Stoneham Police Officer, Brother Indicted in $36 Million Fraud Scheme

Joseph Ponzo, 48, of Stoneham, and Christopher Ponzo, 47, of North Reading, were each indicted on one count of wire fraud conspiracy and 12 counts of wire fraud

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A Massachusetts police officer and his brother have been indicted in a $36 million fraud scheme, the U.S. Attorney's Office announced Friday.

Joseph Ponzo, 48, of Stoneham, and Christopher Ponzo, 47, of North Reading, were each indicted on one count of wire fraud conspiracy and 12 counts of wire fraud, federal prosecutors said. They were arrested Friday and were expected to appear in federal court in Boston at noon.



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According to the indictment, Joseph Ponzo, a full-time Stoneham police officer, and his brother Christopher, who owns an electrical contracting company, conspired to bribe an associated employed by a Mass Save vendor company in exchange for the associate's assistance procuring Mass Save contracts that netted the brothers millions of dollars.

"The indictment concerns allegations regarding the employee's outside business interests, and is not connected to his work as a Stoneham Police Officer," Town Administrator Dennis Sheehan and Stoneham Police Chief James McIntyre said in a statement. "The allegations in the indictment do not represent the values of the Stoneham Police Department."

Mass Save's website says it is a collaborative of Massachusetts' natural gas, electric utilities and energy efficiency service providers, including Berkshire Gas, Cape Light Compact, Eversource, Liberty, National Grid and Unitil. It works to help residents, businesses and communities make energy-efficient upgrades through rebates, incentives, training and more.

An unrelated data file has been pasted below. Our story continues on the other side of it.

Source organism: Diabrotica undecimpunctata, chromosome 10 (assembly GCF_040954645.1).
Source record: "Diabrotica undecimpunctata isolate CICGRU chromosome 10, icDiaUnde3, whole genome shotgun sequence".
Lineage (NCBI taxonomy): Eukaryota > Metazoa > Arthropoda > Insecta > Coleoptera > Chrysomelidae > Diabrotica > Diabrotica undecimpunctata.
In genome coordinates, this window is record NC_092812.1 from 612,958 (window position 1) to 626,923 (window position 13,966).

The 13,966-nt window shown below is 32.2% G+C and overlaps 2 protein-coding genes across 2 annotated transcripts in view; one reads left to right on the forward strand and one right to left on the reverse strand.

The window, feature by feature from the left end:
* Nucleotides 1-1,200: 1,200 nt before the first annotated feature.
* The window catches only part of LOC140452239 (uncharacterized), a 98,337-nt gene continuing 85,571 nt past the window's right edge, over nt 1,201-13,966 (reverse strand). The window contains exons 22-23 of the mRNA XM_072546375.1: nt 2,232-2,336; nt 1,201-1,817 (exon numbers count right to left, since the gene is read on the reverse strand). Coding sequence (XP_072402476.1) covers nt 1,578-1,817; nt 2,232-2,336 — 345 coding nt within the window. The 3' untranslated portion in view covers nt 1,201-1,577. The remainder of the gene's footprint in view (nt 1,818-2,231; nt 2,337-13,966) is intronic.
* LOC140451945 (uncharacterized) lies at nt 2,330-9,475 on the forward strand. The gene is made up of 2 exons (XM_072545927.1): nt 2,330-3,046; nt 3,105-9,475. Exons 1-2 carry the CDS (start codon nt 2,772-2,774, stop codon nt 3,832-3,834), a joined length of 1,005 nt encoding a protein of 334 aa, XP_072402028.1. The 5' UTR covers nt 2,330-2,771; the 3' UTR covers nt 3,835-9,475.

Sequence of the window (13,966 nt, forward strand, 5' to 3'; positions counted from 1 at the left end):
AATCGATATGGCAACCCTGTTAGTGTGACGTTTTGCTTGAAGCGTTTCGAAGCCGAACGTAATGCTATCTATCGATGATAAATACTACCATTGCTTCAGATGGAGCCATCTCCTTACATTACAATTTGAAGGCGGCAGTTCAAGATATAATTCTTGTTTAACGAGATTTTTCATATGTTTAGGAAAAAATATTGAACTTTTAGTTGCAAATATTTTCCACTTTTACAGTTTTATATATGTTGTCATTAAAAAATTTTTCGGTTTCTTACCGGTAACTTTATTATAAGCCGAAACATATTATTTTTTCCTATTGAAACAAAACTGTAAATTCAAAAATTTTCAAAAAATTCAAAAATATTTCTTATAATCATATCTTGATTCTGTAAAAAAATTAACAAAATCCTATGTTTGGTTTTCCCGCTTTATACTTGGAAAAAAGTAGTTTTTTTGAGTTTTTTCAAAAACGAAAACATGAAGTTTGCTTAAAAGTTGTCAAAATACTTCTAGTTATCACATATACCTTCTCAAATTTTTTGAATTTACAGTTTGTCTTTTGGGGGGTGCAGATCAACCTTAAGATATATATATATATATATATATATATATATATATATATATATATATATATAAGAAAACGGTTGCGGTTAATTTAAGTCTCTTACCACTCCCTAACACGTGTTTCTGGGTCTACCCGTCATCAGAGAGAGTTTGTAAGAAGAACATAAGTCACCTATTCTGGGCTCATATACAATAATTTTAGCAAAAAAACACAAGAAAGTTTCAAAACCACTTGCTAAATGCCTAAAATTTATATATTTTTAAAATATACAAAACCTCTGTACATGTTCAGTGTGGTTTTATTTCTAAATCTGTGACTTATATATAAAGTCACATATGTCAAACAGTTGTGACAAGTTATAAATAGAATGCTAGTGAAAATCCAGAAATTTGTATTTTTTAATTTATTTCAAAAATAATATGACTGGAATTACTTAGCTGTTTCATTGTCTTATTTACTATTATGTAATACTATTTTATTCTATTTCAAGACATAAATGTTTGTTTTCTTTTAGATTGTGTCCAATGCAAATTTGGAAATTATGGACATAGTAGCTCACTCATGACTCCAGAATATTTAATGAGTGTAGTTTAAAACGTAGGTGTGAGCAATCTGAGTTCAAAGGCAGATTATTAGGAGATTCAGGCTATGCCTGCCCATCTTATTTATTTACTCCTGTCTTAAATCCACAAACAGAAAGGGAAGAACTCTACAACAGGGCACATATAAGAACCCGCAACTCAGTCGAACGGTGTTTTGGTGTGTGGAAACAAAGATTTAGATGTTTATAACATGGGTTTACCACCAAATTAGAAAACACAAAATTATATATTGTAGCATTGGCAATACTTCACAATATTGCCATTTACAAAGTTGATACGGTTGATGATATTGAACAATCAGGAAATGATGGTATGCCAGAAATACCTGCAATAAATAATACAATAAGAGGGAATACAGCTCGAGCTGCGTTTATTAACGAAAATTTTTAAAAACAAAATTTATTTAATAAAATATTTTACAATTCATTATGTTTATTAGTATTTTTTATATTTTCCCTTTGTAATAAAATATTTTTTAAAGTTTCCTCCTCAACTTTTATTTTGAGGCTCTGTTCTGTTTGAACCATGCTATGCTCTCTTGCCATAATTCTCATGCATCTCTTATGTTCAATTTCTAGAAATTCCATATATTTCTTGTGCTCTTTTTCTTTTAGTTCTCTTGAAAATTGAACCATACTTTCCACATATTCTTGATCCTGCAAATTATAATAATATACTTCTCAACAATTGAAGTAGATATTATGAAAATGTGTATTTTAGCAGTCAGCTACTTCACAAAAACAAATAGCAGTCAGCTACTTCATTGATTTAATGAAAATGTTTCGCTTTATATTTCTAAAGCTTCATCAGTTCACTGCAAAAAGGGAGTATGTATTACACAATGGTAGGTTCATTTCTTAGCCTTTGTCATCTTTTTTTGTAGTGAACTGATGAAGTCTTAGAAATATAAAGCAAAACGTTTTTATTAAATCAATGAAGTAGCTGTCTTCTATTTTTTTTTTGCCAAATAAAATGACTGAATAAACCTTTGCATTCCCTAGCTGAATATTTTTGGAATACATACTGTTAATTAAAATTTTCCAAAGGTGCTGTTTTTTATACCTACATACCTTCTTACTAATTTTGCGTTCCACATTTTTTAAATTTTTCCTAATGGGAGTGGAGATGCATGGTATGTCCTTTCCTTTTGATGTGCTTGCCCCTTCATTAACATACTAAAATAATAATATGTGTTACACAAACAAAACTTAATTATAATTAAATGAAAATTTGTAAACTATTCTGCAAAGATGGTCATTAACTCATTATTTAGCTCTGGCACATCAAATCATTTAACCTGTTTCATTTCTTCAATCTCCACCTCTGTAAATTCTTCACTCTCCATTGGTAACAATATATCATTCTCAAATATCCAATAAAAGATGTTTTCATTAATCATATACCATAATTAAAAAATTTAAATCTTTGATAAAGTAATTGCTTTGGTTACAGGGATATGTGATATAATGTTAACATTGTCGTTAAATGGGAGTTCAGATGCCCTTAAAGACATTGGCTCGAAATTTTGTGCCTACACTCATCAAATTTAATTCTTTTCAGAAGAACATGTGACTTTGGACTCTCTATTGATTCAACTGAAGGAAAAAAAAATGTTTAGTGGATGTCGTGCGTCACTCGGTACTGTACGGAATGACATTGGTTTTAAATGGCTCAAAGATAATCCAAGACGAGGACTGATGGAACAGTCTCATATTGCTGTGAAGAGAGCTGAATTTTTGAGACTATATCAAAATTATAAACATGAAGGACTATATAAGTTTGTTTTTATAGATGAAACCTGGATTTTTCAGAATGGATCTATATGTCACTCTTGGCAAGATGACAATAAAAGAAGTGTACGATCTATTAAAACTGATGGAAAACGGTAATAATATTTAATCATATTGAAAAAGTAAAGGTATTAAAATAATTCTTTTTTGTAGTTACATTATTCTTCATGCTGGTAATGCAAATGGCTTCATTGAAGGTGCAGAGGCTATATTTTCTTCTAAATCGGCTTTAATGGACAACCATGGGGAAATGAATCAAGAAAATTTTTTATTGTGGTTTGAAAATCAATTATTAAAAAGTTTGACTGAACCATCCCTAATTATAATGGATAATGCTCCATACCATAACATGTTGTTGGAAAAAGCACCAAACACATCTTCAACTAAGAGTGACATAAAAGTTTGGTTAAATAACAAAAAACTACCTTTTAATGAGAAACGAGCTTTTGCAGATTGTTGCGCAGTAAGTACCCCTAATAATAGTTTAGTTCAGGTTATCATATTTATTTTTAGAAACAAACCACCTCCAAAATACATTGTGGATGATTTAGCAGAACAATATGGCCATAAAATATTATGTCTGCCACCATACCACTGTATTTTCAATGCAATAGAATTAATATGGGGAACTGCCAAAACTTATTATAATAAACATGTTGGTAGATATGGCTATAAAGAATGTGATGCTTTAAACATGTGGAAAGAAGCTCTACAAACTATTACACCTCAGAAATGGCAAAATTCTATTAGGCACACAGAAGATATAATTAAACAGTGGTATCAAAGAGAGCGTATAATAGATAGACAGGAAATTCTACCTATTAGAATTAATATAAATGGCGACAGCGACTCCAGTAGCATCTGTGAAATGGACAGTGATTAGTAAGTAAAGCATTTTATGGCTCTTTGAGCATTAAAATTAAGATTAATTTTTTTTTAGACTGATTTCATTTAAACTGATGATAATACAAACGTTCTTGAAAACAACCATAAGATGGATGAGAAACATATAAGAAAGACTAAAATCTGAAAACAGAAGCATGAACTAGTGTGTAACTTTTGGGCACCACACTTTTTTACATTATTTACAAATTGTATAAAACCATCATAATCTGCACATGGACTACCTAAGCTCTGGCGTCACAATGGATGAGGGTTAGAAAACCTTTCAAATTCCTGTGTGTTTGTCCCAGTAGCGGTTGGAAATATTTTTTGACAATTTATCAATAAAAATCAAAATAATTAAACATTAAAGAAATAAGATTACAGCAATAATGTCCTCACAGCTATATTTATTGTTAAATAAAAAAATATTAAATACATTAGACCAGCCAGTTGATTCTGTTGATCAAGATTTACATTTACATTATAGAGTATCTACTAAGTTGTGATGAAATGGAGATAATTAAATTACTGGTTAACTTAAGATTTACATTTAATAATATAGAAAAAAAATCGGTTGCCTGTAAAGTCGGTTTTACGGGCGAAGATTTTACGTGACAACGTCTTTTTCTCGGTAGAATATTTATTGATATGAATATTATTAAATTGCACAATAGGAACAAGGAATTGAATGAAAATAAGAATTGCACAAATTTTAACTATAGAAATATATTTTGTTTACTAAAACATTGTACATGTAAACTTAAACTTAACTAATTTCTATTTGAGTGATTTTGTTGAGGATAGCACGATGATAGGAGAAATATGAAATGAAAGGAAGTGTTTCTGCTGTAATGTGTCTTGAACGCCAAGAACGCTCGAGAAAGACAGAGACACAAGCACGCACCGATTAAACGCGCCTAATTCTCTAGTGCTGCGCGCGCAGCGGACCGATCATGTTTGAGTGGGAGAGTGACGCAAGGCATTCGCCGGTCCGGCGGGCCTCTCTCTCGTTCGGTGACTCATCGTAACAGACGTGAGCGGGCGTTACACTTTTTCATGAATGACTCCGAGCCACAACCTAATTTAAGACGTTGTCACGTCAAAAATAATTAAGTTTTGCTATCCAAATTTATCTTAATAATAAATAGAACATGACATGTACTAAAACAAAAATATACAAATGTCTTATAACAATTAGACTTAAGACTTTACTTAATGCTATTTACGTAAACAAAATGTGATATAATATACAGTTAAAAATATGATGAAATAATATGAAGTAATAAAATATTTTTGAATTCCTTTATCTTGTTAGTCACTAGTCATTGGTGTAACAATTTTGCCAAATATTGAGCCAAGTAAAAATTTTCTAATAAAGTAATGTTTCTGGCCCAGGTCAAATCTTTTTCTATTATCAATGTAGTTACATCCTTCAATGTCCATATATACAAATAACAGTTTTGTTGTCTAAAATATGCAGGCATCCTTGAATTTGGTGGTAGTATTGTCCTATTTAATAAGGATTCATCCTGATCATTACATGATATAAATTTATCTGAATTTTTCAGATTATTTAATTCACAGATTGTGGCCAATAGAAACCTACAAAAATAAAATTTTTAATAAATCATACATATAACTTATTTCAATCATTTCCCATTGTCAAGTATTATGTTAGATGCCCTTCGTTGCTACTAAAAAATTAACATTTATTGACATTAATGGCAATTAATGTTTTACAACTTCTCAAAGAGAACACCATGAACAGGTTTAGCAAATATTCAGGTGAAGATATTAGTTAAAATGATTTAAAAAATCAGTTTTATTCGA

The indictment alleges that the Ponzos paid a Mass Save vendor company employee tens of thousands of dollars in weekly cash bribes, kickbacks and other benefits, including a John Deere tractor, a computer, home bathroom fixtures and free electrical work.

According to the indictment, from 2013 to 2017, Christopher Ponzo paid the associate $1,000 in cash on a weekly basis. At times, Christopher allegedly paid the associate $5,000 to $10,000 in cash, telling the associate that the extra money was from Joseph for his part in the bribery scheme.

In return for the payments, it is alleged that the associate helped the Ponzos create companies, assisted in gaining approval for the companies to serve as Mass Save contractors, assisted in obtaining Mass Save projects for the Ponzo’s companies and helped the Ponzo’s receive payments for completed projects.

As a result of the scheme, Christopher and Joseph Ponzo allegedly collected approximately $29 million and $7 million in fraudulently obtained Mass Save funds, respectively.

In one instance, the indictment alleges the associate helped Joseph Ponzo set up a company, Air Tight, to do insulation work and get approved as a contractor under the Mass Save program. Joseph put his spouse’s name on Air Tight incorporation documents and contracting licenses in order to conceal his involvement in his corrupt side business. It is alleged that Joseph collected millions of funds under the Mass Save program through this contract, despite having no professional experience in residential insulation work.

“Virtually every Massachusetts resident who uses energy is surcharged and pays for Mass Save. These payments are mandatory and amount to hundreds of millions of dollars. Defrauding the Mass Save program for millions of dollars means we are all left paying the bill," U.S. Attorney Rachael Rollins said in a statement. "As we allege, these defendants, motivated by greed, orchestrated a corrupt scheme to line their pockets with money fraudulently obtained from honest paying energy consumers. These bad actors allegedly took advantage of funds set aside for energy-efficiency projects for their own personal financial gain and, moreover, did so through illegal, preferential treatment. It is corruption at its core and will not be tolerated.”

Massachusetts law requires utility companies to collect an energy efficiency surcharge on all Massachusetts energy consumers. These funds, which amount to hundreds of millions of dollars each year, are to be disbursed by the utility companies to fund energy efficiency programs and initiatives in Massachusetts.

Under the Mass Save program, utility companies select lead vendors to approve and select contractors to perform energy improvement work for residential customers. This contracting work – performed at no-cost or reduced cost to the customer – is then paid for by the lead vendors with Mass Save funds.

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